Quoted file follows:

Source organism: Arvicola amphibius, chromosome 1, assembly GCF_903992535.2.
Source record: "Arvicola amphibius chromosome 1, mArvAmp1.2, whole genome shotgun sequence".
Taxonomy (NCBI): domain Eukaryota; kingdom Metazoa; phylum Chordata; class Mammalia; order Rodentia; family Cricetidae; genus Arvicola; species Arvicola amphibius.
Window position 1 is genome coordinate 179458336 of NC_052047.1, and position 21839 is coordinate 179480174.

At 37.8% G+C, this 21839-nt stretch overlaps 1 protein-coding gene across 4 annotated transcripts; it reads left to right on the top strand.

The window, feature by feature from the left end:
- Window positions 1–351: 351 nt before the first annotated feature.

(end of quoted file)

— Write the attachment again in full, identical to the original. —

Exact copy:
Source organism: Arvicola amphibius, chromosome 1, assembly GCF_903992535.2.
Source record: "Arvicola amphibius chromosome 1, mArvAmp1.2, whole genome shotgun sequence".
Taxonomy (NCBI): domain Eukaryota; kingdom Metazoa; phylum Chordata; class Mammalia; order Rodentia; family Cricetidae; genus Arvicola; species Arvicola amphibius.
Window position 1 is genome coordinate 179458336 of NC_052047.1, and position 21839 is coordinate 179480174.

At 37.8% G+C, this 21839-nt stretch overlaps 1 protein-coding gene across 4 annotated transcripts; it reads left to right on the top strand.

The window, feature by feature from the left end:
- Window positions 1–351: 351 nt before the first annotated feature.